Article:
Kinetic explorations of the machine over a primary geometry in order to understand the principles and workflow of clay 3D printing on cylinder samples.

Machine was an introductory workshop to introduce technologies, techniques, and materiality on deposition modeling and its implication in the design.

With the setup of a standard form that could return in various shapes, research groups experiment with different parameters of the material itself or the machine. The result is a matrix of primary geometries with different characteristics from which could be extracted machine parameters and setup conclusions.


The material

Viscous enough, it needed to reach its perfect plastic state in order to be extruded – exploration was designed using only clay. The tactile sense was an important decisional factor in creating the ideal paste made of clay powder and water.

Image 01 – Clay mixed material before being extruded.


The parametric explorations

The aim of the experiment was to achieve aesthetics and structural results in a small sample (Cylinder h=50mm, diam. 70mm) that could be iterated in large-scale production. Focusing on this target, we adjusted the following parameters that will be exemplified below.

Image 02 – Visualization of parameters to be explored

1. Slicing distance and nozzle diameter

Setting up the machine with only the following nozzle diameters (N) ⌀2 / 3 / 4mm led us to define a ratio between them and the slicing distances (Sd) and explore its questionable similarity and applicability in a larger scale prototyping. Thus, for a more optimized conclusion, the sliced geometry was defined by a ratio (Sd/N) of ca. 0.5  / 0.7 / 0.9 / 1.0 for every nozzle diameter available – resulting in various slicing distances, always maintaining the rest of the parameters at the same rates.

Example of printing parameters:

  • Feedrate (F mm/s): 1000
  • Jog Speed: 4000
  • Extruding Speed (E): 5
  • Retraction Setting: 0
  • Safety Offset: 5
  • Pressure (Bar): 2.5

After printing multiple samples, the evaluated 3D printed clay iterations drove to the conclusion that a ratio close to 0.5 is better to achieve the best results in pieces. This conclusion was made considering aesthetics and structural factors such as lesser cracks in the extruded material, or thicker connection between the layers. 

Image 03 – Pressure intermediate conclusions and evaluations

Image 04 – Example of printing summary including nozzle and slicing parameters
Image 04 – Printing timelapse
Image 05 – Comparing results considering nozzle vs slicing parameters

At the opposite position on the scale, as the size of the nozzle and ratio increased, the retraction step was altering the print due to the strength of the flow that was lifting part of the already extruded layer resulting in a distortion of the whole geometry. 

Another key aspect that we took into consideration was the printing time, an increased diameter of the nozzle led to a reduced printing time. Therefore, in order to verify the conclusion and improve the performance of the nozzle size of 4mm to continue printing with this size in the next samples, the ratio (Sd/N) was decreased to 0.37.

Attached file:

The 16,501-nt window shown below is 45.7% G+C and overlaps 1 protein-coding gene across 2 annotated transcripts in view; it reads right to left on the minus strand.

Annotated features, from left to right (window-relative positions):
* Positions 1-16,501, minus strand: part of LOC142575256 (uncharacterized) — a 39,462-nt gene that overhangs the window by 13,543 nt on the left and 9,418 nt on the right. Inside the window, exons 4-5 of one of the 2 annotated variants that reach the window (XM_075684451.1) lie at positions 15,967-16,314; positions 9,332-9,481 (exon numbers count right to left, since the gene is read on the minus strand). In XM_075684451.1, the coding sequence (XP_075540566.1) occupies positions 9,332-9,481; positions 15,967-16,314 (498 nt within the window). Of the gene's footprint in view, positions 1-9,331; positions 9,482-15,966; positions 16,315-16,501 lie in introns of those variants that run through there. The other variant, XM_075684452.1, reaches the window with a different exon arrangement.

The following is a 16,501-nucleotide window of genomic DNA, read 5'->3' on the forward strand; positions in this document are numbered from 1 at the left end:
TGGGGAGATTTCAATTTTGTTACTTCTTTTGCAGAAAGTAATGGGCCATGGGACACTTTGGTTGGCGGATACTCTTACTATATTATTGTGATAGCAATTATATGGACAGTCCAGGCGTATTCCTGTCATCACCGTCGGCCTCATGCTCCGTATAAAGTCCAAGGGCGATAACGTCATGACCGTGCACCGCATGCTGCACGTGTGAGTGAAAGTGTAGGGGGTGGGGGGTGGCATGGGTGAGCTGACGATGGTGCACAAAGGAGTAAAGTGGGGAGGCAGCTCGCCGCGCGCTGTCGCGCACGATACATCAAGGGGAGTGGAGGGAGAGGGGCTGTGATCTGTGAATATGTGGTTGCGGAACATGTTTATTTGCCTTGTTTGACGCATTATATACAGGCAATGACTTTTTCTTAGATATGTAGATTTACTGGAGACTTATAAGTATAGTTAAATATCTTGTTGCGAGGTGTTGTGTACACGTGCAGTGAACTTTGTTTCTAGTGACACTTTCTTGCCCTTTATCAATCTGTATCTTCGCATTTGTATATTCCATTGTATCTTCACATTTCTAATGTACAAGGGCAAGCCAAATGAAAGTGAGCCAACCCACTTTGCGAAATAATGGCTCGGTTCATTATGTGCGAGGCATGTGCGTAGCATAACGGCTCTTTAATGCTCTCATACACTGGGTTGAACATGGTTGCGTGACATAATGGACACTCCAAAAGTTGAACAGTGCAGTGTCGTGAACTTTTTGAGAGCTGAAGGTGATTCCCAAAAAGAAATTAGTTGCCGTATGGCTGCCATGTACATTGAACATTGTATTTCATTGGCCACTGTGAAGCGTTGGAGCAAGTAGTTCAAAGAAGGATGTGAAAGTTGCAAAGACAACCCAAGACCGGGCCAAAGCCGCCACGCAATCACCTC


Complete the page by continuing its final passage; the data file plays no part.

Image 06 – Comparing results considering nozzle vs slicing parameters
Image 07 – Comparing results considering pressure

In conclusion, for a nozzle diameter 3 mm, a ratio around 0.5 is resulting in a qualitative extrusion that has both a stable structure integrity in terms of layer compacting and a feasible printing time. While for a nozzle below diam. 3 mm, the better results were obtained with a larger ratio between 0.7-0.9, at a ratio of 0.5 the reduction of air pressure and the Extruding multiplier E was required in order to avoid the over extrusion. Meanwhile, for a nozzle diam. 4, while the material used was increasing, increasing the Extruder Multiplier E value and Air pressure was an additional strategy to ensure a good printing result.

Failed tests happened due to technical difficulties which turned into lessons: to maintain the quality of overnight clay the cartridge should be sealed and revision of the parameters when printing with new clay is required.

Also, at a ratio (Sd/N) of 1 between the Slicing distance and Nozzle diameter, increasing the print speed was not a solution.

2. Feedrate

Alternating between different feedrates (F mm/s) and constant pressure (Bar) to explore the ideal linear distribution of material with different densities.

Starting from the primary geometry (Cylinder h=50mm, diam. 70mm) and using the adjusted parameters of the above conclusion (Nozzle diam. 4mm, Slicing distance 1.5mm, Ratio Sd/N 0.4), we explored the impact of the material flow speed in the extrusion. The iterations tested a feedrate of 1000 / 2000 / 3000 / 4000mm/s.

Sliced Geometry:

  • Nozzle diameter: ⌀4mm
  • Slicing distance: 1.5mm
  • Ratio Sd/N: 0.4

Printing parameters:

  • Feedrate (F mm/s): 1000-4000
  • Jog Speed: 4000
  • Extruding Speed (E): 5
  • Retraction Setting: 0
  • Safety Offset: 5
  • Pressure (Bar): 1

3. Extruder Multiplier

Observing the impact of the extruder speed on prints with the same slicing distance, pressure and printing speed.

Sliced Geometry:

  • Nozzle diameter: ⌀3mm